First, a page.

At­tack on Huawei Will Mo­bilise China

Bei­jing might play it cool, but not the peo­ple

The Economic Times - - Breaking Ideas -

Meng Wanzhou is the chief fi­nan­cial of­fi­cer of China’s most im­por­tant tech­nol­ogy com­pany, Huawei, and the founder’s daugh­ter, be­sides. Her ar­rest in Canada for ex­tra­di­tion to the US is a re­mark­able de­vel­op­ment that will test the cal­i­bre of diplo­mats on ei­ther side as the US and China ne­go­ti­ate a truce over their trade war. Ini­tial fears that China would re­tal­i­ate by ar­rest­ing Amer­i­can or Cana­dian ex­ec­u­tives or im­pos­ing sanc­tions on US com­pa­nies would ap­pear to be mis­placed. The top item thrown up by a search for Huawei on Chi­nese news agency Xin­hua is a link to Huawei tech­nol­ogy con­vert­ing the daz­zling North­ern Lights into mu­sic, with brief, sober news of the Chi­nese gov­ern­ment reg­is­ter­ing protest over Meng’s ar­rest and de­mand­ing her im­me­di­ate re­lease ap­pear­ing next. The Chi­nese are re­fus­ing to be pro­voked into de­rail­ing the trade talks.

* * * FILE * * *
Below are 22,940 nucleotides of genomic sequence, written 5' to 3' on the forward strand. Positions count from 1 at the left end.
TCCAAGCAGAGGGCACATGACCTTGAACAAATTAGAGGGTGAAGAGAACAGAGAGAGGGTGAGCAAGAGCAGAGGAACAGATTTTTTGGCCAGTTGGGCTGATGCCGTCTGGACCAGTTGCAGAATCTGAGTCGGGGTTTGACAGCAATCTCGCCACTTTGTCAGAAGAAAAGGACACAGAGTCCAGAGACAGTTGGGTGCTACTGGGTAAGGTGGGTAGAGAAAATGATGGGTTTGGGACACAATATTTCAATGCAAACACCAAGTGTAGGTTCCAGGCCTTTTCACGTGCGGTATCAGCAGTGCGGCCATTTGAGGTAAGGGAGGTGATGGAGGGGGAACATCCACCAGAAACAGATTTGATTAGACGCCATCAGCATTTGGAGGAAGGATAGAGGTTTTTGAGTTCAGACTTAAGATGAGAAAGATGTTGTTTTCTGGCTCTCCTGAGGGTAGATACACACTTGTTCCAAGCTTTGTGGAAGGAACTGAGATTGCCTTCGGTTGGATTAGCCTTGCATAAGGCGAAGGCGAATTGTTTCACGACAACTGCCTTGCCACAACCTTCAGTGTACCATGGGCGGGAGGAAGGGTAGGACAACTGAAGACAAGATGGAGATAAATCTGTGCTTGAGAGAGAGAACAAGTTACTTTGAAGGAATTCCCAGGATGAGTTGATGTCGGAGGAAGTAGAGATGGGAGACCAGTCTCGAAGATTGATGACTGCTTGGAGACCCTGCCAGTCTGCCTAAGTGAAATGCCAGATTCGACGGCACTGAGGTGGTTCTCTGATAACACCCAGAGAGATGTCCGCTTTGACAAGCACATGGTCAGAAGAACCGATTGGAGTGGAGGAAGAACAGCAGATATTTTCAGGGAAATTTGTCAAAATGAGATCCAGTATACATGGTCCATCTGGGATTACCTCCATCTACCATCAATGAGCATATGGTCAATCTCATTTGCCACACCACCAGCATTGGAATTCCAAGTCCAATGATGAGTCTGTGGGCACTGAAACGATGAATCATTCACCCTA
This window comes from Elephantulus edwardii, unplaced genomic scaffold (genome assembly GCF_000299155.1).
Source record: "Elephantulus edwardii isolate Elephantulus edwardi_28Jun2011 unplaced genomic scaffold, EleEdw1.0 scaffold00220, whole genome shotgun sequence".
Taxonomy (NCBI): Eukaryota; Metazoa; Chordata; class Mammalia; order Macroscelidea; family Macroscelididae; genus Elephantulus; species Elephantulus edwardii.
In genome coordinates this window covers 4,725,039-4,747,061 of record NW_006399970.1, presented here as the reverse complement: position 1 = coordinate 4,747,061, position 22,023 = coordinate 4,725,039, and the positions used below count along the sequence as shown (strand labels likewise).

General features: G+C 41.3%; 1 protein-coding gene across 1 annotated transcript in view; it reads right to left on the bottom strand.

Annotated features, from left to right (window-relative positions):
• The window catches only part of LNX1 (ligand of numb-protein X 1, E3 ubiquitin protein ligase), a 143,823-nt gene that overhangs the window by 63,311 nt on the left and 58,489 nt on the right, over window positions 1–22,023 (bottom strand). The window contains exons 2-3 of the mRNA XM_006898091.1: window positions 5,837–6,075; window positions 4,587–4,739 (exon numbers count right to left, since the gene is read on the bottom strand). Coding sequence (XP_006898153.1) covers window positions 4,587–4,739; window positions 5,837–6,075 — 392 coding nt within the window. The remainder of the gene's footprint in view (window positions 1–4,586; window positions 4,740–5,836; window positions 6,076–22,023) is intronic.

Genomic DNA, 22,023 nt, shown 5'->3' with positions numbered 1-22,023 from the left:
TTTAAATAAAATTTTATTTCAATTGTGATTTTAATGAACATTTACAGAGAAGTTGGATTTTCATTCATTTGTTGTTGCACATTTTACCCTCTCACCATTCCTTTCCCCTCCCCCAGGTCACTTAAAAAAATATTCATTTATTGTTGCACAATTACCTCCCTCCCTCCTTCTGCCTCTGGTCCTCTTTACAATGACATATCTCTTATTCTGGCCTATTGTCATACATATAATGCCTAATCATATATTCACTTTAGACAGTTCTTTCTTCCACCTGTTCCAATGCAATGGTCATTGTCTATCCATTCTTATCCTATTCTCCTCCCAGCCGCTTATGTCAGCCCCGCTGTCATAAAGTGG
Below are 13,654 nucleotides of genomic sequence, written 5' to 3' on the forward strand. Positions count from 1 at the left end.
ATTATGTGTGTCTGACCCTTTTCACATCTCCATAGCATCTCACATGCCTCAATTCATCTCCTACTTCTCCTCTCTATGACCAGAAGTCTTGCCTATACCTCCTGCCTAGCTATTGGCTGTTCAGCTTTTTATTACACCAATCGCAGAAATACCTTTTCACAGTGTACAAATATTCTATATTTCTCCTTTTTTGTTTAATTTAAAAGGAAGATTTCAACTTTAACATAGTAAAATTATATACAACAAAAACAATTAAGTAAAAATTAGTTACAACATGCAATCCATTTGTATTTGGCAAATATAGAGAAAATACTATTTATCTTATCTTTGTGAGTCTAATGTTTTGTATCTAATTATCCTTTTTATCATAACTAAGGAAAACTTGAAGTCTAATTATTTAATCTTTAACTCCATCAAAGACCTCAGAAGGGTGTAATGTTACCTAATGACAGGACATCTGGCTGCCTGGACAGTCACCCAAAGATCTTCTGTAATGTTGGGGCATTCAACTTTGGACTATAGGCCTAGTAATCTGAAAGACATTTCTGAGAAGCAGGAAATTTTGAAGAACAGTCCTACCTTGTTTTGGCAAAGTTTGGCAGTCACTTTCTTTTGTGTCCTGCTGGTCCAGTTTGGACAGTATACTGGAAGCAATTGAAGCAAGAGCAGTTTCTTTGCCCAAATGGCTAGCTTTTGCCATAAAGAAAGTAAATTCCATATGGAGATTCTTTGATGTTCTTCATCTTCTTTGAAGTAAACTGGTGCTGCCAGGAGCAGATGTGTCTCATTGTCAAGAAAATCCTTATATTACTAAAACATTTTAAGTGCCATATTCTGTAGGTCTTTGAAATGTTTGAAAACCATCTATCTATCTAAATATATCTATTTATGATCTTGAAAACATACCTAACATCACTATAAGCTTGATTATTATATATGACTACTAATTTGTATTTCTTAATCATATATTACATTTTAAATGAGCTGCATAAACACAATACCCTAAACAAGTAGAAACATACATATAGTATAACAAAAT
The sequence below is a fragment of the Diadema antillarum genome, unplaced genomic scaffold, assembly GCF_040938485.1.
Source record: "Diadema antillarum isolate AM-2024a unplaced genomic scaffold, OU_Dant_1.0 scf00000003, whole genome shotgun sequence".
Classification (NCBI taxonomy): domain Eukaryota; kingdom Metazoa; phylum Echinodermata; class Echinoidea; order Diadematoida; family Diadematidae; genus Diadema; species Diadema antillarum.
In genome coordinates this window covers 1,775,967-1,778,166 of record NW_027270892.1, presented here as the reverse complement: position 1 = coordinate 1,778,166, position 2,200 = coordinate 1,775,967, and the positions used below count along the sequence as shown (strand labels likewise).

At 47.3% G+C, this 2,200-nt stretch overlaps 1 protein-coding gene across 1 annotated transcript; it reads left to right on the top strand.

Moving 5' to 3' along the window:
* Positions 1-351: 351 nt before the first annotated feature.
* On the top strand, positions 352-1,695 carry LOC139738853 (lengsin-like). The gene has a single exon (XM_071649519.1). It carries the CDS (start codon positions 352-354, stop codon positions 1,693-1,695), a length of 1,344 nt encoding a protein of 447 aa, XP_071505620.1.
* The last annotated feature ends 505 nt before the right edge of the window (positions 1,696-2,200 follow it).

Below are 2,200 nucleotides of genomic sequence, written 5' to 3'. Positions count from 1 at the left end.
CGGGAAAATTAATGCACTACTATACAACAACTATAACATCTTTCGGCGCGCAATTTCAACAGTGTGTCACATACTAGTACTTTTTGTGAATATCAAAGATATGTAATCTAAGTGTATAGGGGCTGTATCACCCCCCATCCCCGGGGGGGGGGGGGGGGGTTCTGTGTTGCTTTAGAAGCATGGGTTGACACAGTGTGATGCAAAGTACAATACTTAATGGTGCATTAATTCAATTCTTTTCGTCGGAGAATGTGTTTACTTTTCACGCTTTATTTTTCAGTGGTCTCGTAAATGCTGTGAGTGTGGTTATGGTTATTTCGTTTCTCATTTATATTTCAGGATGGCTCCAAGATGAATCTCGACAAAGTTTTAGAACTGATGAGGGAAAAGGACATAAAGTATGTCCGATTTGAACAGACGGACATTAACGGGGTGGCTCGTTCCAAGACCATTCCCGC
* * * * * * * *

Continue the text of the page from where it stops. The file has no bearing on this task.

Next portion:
How­ever, what­ever the im­me­di­ate fall­out, China is likely to take the hos­tile move against their flag­ship tech­nol­ogy com­pany very se­ri­ously. Huawei is not like other phone com­pa­nies that sell their fancy gad­gets around the world. It spends1620% of its rev­enues on R&D, has a pres­ence in China’s quan­tum com­mu­ni­ca­tions ef­forts and has sig­nif­i­cant ca­pac­ity in ar­ti­fi­cial in­tel­li­gence. It pro­duces its own chips and chipsets for its hand­sets, be­sides mak­ing the ba­sic switches, routers and other gear that make up tele­com net­works. It is the se­cond-largest ven­dor of 4G gear in the world, be­hind Nokia. How­ever, this na­tional cham­pion is viewed as an ex­ten­sion of the Chi­nese state by western gov­ern­ments, and has re­cently been barred from their 5G in­fra­struc­ture by Aus­tralia and New Zealand. The Chi­nese peo­ple are likely to con­sider the as­sault on Huawei an af­front to their na­tional as­pi­ra­tions for tech­no­log­i­cal ex­cel­lence. Even fan­cied US prod­ucts could face con­sumer re­sis­tance.

Ide­ally, Huawei would not just de­fend it­self against the charge of vi­o­lat­ing Iran sanc­tions, but also demon­strate the ab­sence of spy­ware in its net­work de­ploy­ments. Sure, Huawei is in a bad spot. But it is in an en­vi­able po­si­tion, from the per­spec­tive of In­dian in­dus­try.

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